Wednesday, September 18, 2013

A FRAC door seen, and painted green

Environmental Defense, a gaggle of gas companies, and the University of Texas at Austin...

The news:
Drilling for shale gas through hydraulic fracturing, or fracking, appears to cause smaller leaks of the greenhouse gas methane than the federal government had estimated, and considerably smaller than some critics of shale gas had feared, according to a peer-reviewed study released on Monday.
The study, conducted by theUniversity of Texas and sponsored by the Environmental Defense Fund and nine petroleum companies, bolsters the contention by advocates of fracking — and some environmental groups as well — that shale gas is cleaner and better than coal
The study’s connection to the petroleum industry — among its sponsors and financiers are Shell, Anadarko Petroleum Corporation, Exxon Mobil and Chevron — may lead some to question its objectivity, some outside experts said.
Previously the news (aka "why the University of Texas at Austim"):
Industry money and questionable ethics contaminate UT Austin fracking study | Scientific American | June 24, 2012

Shale plays look like cities from space: source article
Remember that study out of The University of Texas last February that concluded there wasn’t a direct link between fracking and groundwater contamination? It caught flack for seeming to being too easy on the fracking industry by suggesting that there wasn’t a direct link between cracking shale and groundwater contamination. The study was great news for an industry fighting a PR battle over a politically-charged issue.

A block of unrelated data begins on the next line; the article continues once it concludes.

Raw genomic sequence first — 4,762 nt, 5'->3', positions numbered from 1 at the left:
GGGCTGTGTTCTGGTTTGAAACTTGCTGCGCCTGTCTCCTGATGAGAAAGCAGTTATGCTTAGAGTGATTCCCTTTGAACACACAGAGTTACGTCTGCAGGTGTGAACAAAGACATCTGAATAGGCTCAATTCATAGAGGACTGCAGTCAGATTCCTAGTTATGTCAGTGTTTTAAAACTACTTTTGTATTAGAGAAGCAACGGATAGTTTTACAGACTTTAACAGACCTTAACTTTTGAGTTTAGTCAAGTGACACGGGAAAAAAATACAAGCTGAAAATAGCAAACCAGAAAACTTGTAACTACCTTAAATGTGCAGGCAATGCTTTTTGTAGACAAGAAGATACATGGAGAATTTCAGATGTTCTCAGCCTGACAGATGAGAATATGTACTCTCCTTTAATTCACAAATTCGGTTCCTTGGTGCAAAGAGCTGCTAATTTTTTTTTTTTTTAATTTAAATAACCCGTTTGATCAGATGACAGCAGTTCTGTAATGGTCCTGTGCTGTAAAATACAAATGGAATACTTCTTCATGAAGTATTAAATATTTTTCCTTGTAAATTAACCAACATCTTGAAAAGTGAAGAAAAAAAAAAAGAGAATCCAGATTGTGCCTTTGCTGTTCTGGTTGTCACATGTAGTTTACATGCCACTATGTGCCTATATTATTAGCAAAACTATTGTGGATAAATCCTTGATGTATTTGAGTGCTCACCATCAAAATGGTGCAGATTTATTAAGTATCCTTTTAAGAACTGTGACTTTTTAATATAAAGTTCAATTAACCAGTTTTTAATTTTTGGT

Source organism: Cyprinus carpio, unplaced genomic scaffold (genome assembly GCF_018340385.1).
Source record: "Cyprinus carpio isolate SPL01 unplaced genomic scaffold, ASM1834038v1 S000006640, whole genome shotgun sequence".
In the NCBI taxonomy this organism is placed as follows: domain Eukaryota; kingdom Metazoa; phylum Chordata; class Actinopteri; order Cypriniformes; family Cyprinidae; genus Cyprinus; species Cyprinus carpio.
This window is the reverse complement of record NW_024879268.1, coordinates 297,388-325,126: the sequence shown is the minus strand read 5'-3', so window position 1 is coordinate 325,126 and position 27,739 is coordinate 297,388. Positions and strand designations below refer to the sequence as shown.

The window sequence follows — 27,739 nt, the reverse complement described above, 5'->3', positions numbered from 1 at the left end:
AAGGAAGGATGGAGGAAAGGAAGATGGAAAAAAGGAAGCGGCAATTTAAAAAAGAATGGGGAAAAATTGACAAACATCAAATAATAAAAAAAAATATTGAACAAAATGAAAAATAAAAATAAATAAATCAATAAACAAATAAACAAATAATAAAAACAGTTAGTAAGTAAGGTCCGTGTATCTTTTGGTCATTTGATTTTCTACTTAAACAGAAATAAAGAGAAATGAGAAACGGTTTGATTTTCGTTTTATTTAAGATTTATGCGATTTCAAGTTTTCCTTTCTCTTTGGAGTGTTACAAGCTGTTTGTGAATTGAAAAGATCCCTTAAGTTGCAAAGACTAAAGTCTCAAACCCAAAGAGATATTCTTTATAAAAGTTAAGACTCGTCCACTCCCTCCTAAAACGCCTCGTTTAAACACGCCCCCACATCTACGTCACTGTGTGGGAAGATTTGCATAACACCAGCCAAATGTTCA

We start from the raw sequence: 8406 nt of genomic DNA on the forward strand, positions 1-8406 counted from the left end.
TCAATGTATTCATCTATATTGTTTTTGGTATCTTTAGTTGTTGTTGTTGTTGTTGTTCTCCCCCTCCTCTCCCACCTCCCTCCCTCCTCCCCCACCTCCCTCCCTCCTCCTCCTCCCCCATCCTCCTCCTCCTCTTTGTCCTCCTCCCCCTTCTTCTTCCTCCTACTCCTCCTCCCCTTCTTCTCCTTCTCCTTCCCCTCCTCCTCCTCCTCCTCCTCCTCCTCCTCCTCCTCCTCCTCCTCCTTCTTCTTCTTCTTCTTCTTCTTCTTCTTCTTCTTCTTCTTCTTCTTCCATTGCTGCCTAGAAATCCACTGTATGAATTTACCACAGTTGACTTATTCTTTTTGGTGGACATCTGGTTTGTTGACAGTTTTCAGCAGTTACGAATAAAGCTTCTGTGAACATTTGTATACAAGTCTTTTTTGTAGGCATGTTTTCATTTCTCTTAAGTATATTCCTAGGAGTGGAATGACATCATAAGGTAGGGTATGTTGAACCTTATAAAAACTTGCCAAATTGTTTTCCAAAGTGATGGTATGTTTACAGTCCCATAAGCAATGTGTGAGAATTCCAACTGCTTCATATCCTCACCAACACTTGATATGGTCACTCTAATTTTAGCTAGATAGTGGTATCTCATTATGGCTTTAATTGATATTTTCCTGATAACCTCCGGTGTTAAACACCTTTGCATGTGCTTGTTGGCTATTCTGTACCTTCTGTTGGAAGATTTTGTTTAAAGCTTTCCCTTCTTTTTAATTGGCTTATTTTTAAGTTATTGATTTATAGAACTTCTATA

However, financial ties to the fracking industry were never mentioned in all of the announcements about the study, and not known until a new study put out Monday by the Public Accountability Initiative. The study’s leader, Dr. Charles “Chip” Groat has significant financial ties to the fracking industry, to the tune of a couple of million dollars.
The University released a statement, quoted in that 2012 article; "The most important asset we have as an institution is the public’s trust.  If that is in question, then that is something we need to address."
Groat left and Environmental Defense arrived shortly thereafter - trust meaning different things to different entities I guess.

I trust the oil and gas industry will get a favourable report if they order it at the University of Texas.

One of the reports the new one tends to rebut came out in early August, and sought to measure emissions quite differently:
On a perfect winter day in Utah’s Uintah County in 2012, CIRES scientists and NOAA colleagues tested out a new way to measure methane emissions from a natural gas production field. Their results, accepted for publication in Geophysical Research Letters, constitute a proof-of-concept that could help both researchers and regulators better determine how much of the greenhouse gas and other air pollutants leak from oil and gas fields. The measurements show that on one February day in the Uintah Basin, the natural gas field leaked 6 to 12 percent of the methane produced, on average, on February days.
That's a problematic amount of leakage - less problematic if flared off

But still problematic: burning off enough gas to power all the
homes in Chicago and Washington D.C. combined
Gas flaring at Bakken and Eagle Ford | Association for the Study of Peak Oil & Gas | Jan. 30, 2013